Restaurants love to serve panna cotta. Not only is it an easy dessert to make, it is also one of the least expensive to produce. Panna cotta keeps well in the fridge and can be made ahead of time. This one restaurant I worked at always had some variation of panna cotta on the menu. Every single week I would have to make hundreds of little mason jars filled with panna cotta. My favorite version: matcha green tea panna cotta!
Panna cotta is Italian for “cooked cream.” Fittingly named, panna cotta is essentially a cooked mixture of milk, cream, sugar and gelatin. You can play around with the combination of milk and cream to make the dessert super rich and creamy, or a tad bit on the lighter side. I opted for the latter and I used 2% milk instead of whole milk. Great thing about panna cotta, it can also be made dairy-free by using coconut milk.
The flavor possibilities for panna cotta are endless. Spices, herbs, and tea can be steeped in the cream to infuse flavor.
This week, I’ve been trying to cut back on my coffee intake. You know your caffeine addiction is getting out of hand when you’ve had three shots of espresso before noon. So as of today, I’m going to swap out that extra cup of coffee with green tea. I love green tea. I love its pretty hue of green, its intoxicating aroma, and the way it pairs so well with many dishes. Its antioxidant properties and health benefits are also a plus.
My favorite aspect of panna cotta- you can use all sorts of different glasses, cups, and jars to serve them in. These lovely little goblets that I used are courtesy of Alex’s grandmother. She had given us a bunch of stemware and plates that she no longer uses. The little food stylist in me rejoices because I have new props to play with!
To go along with my matcha green tea panna cotta, I made this super easy black sesame brittle. Green tea and black sesame taste amazing together. See black sesame cupcakes with matcha cream cheese frosting for further proof.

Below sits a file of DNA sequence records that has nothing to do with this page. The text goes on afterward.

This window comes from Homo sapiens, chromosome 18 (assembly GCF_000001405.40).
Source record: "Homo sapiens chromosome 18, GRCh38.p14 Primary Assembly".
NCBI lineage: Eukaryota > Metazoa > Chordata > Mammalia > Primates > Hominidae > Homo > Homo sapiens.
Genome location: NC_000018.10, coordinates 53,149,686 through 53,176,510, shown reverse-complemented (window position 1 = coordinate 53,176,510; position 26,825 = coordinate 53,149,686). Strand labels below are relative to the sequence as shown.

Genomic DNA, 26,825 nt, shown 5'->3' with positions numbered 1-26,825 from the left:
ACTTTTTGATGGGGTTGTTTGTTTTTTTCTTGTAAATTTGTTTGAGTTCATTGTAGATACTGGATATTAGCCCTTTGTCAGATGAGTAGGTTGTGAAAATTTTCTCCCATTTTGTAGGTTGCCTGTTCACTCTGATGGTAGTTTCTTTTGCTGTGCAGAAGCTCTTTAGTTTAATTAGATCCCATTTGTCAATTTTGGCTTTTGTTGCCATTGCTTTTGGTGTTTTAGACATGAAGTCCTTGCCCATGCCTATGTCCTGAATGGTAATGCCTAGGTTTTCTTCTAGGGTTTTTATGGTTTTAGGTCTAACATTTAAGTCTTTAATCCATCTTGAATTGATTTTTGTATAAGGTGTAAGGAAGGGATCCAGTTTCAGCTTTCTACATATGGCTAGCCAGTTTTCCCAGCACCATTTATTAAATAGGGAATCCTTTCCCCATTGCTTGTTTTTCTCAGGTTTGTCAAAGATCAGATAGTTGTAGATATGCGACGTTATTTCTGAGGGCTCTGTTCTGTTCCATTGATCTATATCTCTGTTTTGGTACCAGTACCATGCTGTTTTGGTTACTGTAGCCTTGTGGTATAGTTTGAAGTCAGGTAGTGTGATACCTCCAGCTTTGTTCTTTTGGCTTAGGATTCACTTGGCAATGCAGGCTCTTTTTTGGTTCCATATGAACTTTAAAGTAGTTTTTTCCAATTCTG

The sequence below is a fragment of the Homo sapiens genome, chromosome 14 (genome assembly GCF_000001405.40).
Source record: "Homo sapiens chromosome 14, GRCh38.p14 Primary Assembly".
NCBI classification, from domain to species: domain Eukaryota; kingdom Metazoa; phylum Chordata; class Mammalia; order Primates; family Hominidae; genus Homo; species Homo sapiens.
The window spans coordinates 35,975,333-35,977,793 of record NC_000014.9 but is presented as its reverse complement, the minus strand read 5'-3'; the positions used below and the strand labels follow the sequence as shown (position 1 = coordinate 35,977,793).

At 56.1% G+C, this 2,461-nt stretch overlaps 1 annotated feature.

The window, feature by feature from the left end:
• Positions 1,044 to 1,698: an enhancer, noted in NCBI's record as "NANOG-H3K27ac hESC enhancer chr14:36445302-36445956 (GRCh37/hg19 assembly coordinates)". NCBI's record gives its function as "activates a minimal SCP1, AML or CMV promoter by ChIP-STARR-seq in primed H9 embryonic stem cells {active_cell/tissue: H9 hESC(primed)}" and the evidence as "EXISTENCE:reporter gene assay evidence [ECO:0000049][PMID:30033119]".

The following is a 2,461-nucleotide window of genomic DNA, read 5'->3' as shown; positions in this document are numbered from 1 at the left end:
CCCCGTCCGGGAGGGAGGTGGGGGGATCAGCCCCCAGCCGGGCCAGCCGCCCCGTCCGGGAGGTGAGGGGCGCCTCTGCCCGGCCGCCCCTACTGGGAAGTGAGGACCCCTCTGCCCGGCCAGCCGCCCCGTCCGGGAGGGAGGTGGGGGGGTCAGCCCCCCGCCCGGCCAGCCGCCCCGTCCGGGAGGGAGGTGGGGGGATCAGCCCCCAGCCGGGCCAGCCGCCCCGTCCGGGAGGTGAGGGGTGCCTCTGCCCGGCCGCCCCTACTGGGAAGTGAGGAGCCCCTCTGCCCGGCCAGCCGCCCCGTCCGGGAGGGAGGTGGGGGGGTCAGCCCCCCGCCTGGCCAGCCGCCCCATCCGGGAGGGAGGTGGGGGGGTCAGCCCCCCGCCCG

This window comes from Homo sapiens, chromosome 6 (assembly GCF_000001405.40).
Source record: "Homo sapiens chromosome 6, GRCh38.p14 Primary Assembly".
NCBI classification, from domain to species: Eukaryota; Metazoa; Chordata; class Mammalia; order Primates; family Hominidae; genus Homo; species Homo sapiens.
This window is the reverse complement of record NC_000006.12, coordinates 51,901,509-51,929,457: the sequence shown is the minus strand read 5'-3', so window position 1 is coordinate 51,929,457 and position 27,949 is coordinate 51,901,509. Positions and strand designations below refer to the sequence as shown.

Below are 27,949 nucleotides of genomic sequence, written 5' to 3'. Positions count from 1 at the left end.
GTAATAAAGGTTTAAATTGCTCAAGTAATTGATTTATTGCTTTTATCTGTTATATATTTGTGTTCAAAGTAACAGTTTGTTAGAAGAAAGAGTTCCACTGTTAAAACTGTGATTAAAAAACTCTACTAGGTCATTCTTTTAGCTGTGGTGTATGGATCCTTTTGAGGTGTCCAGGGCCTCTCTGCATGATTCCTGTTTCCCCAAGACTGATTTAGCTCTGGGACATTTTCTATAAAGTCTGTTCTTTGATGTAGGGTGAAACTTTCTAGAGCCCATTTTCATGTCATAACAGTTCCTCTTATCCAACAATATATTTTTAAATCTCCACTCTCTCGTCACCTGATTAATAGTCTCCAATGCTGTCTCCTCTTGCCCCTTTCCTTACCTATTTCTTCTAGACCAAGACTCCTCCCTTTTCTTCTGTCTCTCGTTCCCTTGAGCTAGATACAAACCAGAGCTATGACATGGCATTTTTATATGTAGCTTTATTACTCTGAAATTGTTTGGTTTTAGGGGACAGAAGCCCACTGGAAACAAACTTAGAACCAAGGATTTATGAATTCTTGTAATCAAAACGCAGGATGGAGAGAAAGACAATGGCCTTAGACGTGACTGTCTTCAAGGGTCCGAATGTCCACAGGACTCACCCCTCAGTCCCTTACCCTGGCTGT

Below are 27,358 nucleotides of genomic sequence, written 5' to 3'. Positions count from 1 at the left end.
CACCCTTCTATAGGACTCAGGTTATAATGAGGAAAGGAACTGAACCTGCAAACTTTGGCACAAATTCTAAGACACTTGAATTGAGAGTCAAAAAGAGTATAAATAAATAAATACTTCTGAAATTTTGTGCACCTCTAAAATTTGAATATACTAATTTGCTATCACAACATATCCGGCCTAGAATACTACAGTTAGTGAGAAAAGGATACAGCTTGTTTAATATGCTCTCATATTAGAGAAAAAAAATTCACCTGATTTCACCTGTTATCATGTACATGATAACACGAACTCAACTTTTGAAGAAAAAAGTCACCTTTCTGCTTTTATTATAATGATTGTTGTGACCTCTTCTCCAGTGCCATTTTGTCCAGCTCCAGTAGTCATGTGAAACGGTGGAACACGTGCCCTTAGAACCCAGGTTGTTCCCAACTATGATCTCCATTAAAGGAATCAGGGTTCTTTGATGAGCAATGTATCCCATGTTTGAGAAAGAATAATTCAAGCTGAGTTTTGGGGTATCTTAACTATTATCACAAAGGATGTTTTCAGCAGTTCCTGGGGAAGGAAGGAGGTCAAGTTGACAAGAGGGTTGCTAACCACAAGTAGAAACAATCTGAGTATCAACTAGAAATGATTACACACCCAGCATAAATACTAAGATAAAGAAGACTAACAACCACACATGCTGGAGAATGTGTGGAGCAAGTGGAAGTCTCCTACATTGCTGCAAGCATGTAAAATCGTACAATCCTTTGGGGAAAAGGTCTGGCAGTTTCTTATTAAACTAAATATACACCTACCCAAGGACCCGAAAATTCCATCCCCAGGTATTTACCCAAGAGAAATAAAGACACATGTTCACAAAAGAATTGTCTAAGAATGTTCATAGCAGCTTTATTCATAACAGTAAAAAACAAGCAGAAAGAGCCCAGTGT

I can only eat so much panna cotta because I get bored of the silky texture. In order for me to finish a dessert, there must be contrast. I need something different to keep my palate interested. The black sesame brittle provides the perfect crunch. It’s like eating creme brûlée, except you can have as much of the burnt sugar as you’d like!
(Links to the matcha powder and gelatin sheets I used are in the recipe below.)
Matcha Green Tea Panna Cotta with Black Sesame Brittle
Yield: about 2 1/2 cups or 5- 4oz servings
- 1 cup heavy cream
- 1 cup 2% milk
- 1/2 cup granulated sugar
- 1 Tbsp matcha green tea powder
- 3 sheets silver strength gelatin, bloomed
Black Sesame Brittle:
- 25 grams glucose, or light corn syrup
- 5 mL water
- 65 grams unsalted butter
- pinch of salt
- 80 grams granulated sugar
- 50 grams toasted black sesame seeds
- In a small sauce pot, combine cream, milk and sugar. Set over medium heat and cook until sugar has dissolved.
- Place matcha powder in a small bowl. Whisk in a couple tablespoons of heated cream mixture. Mix until it becomes a smooth paste. Add matcha paste to rest of heated cream. Whisk until incorporated. Remove sauce pot from heat and let cool slightly.
- Bloom gelatin in a bowl of ice cold water for about 2-3 minutes. Once soft, squeeze out excess moisture and add gelatin to sauce pot. Stir until gelatin dissolves.
- Strain mixture into a spouted cup. Pour mixture into desired serving containers. Let sit at room temperature for about 10 minutes then transfer to fridge to set. Let panna cotta rest in fridge for at least 3 hours.
Black Sesame Brittle:
- Preheat oven to 400 degrees F. Line baking sheet with silicone baking mat. Set aside.
- In a small sauce pot, combine glucose, water, butter and salt. Set over medium heat and cook until butter has melted. Stir as needed to ensure even heating.
- Once mixture is liquid, add sugar. Bring to a boil. Remove from heat and add sesame seeds. Stir to combine. Pour mixture onto prepared baking sheet.
- Bake for 10-12 minutes until sugar is boiling and has turned amber brown in color. Let cool to room temperature to allow brittle to set and harden. Once cool, use your hands to break up the brittle. Serve alongside panna cotta.
*Note: Due to the small amount of brittle in this recipe, I used a kitchen scale to measure it out in grams.
The Little Epicurean